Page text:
“There’s a really good chance, especially in a community like this, that it would be approved as long as it meets the criteria for the network team,” she said.

Goldi Belcher, who manages the Family Dollar/Dollar Tree in Vienna, said that even working at a location on Highway 63 has caused problems with nonexistent cell phone reception.

“Along (Highway) 63 is terrible,” Butler said.

“It’s not uncommon to lose a call just driving through town,” John said. “You drop a call driving through the county seat. You should be able to travel 63. It’s the number one highway in the county and you can’t drive it without dropping a call.”

Also on Highway 63 is the Vienna Quik Spot. Kampeter said for about a month, the business has struggled to receive lunch orders at the deli because the phone struggles to connect when someone calls.

“Every day our deli sales are dropping, dropping, dropping because nobody can get through,” he said. “When you call (customer service) they say ‘well, you need to turn off your Wi-Fi calling.’ Okay, click it back on, and eventually it works because it bounces off another tower… for 10 minutes, and then all of a sudden, it’s down again. You can’t keep putting a small Scooby Doo Band-Aid on an artery wound.”

Resident Jim Roberson also expressed concerns with AT&T’s customer service. He said for the last month, he had struggled to get an AT&T technician to visit his house to help him get the internet service for which he paid.

John said the sheriff’s office and 911 dispatching center also struggle with both phone service and high-speed internet connection.

“When we have to post on social media that our admin lines at the 911 center are down, or the admin lines at the sheriff’s office are down, and we’re having to do it more than just once or twice a year… we have to do it sometimes once or twice a month… the community starts losing faith in your first responder community,” he said. “Then when the first responder community starts asking for assistance with tax issues to improve those infrastructures, they don’t trust you with that kind of money.”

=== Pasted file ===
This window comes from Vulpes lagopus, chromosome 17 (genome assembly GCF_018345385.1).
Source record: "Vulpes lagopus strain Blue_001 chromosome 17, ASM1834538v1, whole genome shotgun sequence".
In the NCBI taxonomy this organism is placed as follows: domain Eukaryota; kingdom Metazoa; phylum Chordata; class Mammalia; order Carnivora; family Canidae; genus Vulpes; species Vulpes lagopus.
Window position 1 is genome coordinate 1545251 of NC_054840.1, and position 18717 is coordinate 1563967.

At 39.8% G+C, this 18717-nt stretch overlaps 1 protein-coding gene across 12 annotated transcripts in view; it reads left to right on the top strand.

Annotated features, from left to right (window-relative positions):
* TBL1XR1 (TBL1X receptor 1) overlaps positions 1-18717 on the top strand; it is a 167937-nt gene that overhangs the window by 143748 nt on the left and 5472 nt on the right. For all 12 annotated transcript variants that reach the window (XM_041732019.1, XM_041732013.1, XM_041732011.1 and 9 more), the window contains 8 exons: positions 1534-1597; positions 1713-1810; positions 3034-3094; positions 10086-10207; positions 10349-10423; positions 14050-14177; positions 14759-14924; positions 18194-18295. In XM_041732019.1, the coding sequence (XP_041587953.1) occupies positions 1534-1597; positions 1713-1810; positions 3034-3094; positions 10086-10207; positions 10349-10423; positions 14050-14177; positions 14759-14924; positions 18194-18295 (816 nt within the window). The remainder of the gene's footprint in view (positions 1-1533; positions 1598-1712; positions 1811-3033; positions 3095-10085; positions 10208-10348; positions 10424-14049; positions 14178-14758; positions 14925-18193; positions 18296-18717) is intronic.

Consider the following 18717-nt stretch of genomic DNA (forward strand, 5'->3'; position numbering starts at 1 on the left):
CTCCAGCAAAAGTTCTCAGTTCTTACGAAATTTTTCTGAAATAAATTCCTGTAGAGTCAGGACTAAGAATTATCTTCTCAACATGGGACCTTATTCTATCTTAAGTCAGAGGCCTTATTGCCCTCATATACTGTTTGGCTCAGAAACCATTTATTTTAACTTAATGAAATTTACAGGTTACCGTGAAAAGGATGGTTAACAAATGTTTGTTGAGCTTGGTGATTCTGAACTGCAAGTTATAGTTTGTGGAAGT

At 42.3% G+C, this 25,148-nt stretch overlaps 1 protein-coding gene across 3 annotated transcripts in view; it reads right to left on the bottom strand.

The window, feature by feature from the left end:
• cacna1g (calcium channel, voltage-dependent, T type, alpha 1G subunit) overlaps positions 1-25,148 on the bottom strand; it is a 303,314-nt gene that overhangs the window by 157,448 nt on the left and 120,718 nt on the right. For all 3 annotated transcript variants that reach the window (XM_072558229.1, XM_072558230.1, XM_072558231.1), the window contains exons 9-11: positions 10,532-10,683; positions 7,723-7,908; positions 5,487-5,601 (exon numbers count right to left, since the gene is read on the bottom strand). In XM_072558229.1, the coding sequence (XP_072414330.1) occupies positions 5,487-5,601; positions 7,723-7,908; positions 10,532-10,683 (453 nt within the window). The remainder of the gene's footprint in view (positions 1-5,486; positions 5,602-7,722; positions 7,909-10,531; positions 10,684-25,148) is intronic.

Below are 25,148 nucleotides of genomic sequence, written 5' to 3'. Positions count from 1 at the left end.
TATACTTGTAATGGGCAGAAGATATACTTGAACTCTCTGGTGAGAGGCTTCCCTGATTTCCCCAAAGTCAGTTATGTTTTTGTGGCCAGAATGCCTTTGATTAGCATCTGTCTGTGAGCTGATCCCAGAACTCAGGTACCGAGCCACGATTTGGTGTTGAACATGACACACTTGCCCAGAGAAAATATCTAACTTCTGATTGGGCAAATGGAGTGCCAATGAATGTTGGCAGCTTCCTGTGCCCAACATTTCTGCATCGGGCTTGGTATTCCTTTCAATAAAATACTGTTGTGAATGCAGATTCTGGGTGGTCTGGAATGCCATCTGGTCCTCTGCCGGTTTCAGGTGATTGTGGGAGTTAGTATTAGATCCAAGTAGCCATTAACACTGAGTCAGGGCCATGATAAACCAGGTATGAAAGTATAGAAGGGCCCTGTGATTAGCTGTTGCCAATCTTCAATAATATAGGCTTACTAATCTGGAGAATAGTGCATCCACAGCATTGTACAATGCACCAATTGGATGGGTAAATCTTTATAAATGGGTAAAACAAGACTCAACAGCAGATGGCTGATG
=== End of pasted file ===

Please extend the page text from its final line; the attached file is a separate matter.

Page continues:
The poor bandwidth in the area slows down software and makes the use of VPNs and web portals more difficult.

“We’re partnered up with Phelps County,” John said. “We have to connect through a portal through a VPN. When our internet is having an off day, getting readbacks for our deputies and our police officers at a roadside puts them at risk because they’re standing roadside much longer than they should to wait and find out who they’re dealing with. It’s more than just inconvenient. It puts the community at risk sometimes.”

Roberson recalled seeing a picture of Sheriff Chris Heitman standing in the back of a pickup truck and trying to get cell phone service.

“I took that picture,” John said. “We were on a death scene. We were trying to call the coroner. Sheriff Heitman climbed up on top of his pickup truck and was holding his phone as high as he could get it to try and get a signal.”

Van Hise said one way to improve range is through AT&T and FirstNet’s service MegaRange. It magnifies signals and improves calling capabilities.

“All this new equipment is nice, but it keeps increasing our cost of operating,” John said.

Osage County 911 Director Ron Hoffman attended the meeting. He said that it seemed like even with all of the problems described in Maries County, he thought Osage County struggled more with connectivity.

“We lose dropped calls to FirstNet,” he said. “We lose signal to the 911 center, so no one can call 911.”

Resident Shelby Combs lives near the school campus in Vienna. She said she struggles to get any cell phone service in her home.

“The school is a horrible spot for service right now,” John said.